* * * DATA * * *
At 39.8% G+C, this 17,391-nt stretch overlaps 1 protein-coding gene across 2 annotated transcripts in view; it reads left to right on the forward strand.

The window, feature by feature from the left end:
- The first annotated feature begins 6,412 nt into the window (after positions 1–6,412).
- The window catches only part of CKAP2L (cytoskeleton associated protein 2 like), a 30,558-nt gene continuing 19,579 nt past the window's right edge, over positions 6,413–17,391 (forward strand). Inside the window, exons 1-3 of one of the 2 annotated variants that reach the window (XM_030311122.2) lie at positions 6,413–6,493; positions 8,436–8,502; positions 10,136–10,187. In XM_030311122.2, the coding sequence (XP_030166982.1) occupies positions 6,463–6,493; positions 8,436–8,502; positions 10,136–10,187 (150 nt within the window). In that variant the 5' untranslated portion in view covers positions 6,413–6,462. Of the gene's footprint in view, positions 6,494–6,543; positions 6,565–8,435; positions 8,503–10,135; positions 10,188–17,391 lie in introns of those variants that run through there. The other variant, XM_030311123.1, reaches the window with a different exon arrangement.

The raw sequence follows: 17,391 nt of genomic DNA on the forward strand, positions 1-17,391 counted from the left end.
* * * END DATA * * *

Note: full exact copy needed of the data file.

At 39.8% G+C, this 17,391-nt stretch overlaps 1 protein-coding gene across 2 annotated transcripts in view; it reads left to right on the forward strand.

The window, feature by feature from the left end:
- The first annotated feature begins 6,412 nt into the window (after positions 1–6,412).
- The window catches only part of CKAP2L (cytoskeleton associated protein 2 like), a 30,558-nt gene continuing 19,579 nt past the window's right edge, over positions 6,413–17,391 (forward strand). Inside the window, exons 1-3 of one of the 2 annotated variants that reach the window (XM_030311122.2) lie at positions 6,413–6,493; positions 8,436–8,502; positions 10,136–10,187. In XM_030311122.2, the coding sequence (XP_030166982.1) occupies positions 6,463–6,493; positions 8,436–8,502; positions 10,136–10,187 (150 nt within the window). In that variant the 5' untranslated portion in view covers positions 6,413–6,462. Of the gene's footprint in view, positions 6,494–6,543; positions 6,565–8,435; positions 8,503–10,135; positions 10,188–17,391 lie in introns of those variants that run through there. The other variant, XM_030311123.1, reaches the window with a different exon arrangement.

The raw sequence follows: 17,391 nt of genomic DNA on the forward strand, positions 1-17,391 counted from the left end.